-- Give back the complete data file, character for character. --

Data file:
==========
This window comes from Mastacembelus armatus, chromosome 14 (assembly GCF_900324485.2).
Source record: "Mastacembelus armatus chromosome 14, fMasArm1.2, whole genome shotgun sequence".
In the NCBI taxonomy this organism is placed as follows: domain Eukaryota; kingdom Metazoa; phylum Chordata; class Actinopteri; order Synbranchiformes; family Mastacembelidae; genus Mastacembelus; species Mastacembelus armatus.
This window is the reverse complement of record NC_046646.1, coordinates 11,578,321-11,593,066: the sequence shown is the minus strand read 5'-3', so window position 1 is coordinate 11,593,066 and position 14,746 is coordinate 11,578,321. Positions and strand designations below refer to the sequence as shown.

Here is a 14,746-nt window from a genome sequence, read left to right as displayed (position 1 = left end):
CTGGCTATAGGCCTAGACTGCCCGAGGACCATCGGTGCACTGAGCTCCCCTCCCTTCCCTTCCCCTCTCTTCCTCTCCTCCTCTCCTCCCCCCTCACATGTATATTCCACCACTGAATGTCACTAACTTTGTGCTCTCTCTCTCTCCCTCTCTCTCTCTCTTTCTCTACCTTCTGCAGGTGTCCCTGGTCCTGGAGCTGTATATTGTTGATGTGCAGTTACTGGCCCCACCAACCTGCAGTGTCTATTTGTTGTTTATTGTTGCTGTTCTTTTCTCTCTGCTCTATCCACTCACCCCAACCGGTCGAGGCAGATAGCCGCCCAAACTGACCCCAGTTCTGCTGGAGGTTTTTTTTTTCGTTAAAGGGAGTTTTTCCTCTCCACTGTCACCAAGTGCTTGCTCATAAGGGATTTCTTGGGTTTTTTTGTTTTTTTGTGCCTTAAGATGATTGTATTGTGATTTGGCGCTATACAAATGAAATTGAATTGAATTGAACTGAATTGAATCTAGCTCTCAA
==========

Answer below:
This window comes from Mastacembelus armatus, chromosome 14 (assembly GCF_900324485.2).
Source record: "Mastacembelus armatus chromosome 14, fMasArm1.2, whole genome shotgun sequence".
In the NCBI taxonomy this organism is placed as follows: domain Eukaryota; kingdom Metazoa; phylum Chordata; class Actinopteri; order Synbranchiformes; family Mastacembelidae; genus Mastacembelus; species Mastacembelus armatus.
This window is the reverse complement of record NC_046646.1, coordinates 11,578,321-11,593,066: the sequence shown is the minus strand read 5'-3', so window position 1 is coordinate 11,593,066 and position 14,746 is coordinate 11,578,321. Positions and strand designations below refer to the sequence as shown.

Here is a 14,746-nt window from a genome sequence, read left to right as displayed (position 1 = left end):
CTGGCTATAGGCCTAGACTGCCCGAGGACCATCGGTGCACTGAGCTCCCCTCCCTTCCCTTCCCCTCTCTTCCTCTCCTCCTCTCCTCCCCCCTCACATGTATATTCCACCACTGAATGTCACTAACTTTGTGCTCTCTCTCTCTCCCTCTCTCTCTCTCTTTCTCTACCTTCTGCAGGTGTCCCTGGTCCTGGAGCTGTATATTGTTGATGTGCAGTTACTGGCCCCACCAACCTGCAGTGTCTATTTGTTGTTTATTGTTGCTGTTCTTTTCTCTCTGCTCTATCCACTCACCCCAACCGGTCGAGGCAGATAGCCGCCCAAACTGACCCCAGTTCTGCTGGAGGTTTTTTTTTTCGTTAAAGGGAGTTTTTCCTCTCCACTGTCACCAAGTGCTTGCTCATAAGGGATTTCTTGGGTTTTTTTGTTTTTTTGTGCCTTAAGATGATTGTATTGTGATTTGGCGCTATACAAATGAAATTGAATTGAATTGAACTGAATTGAATCTAGCTCTCAA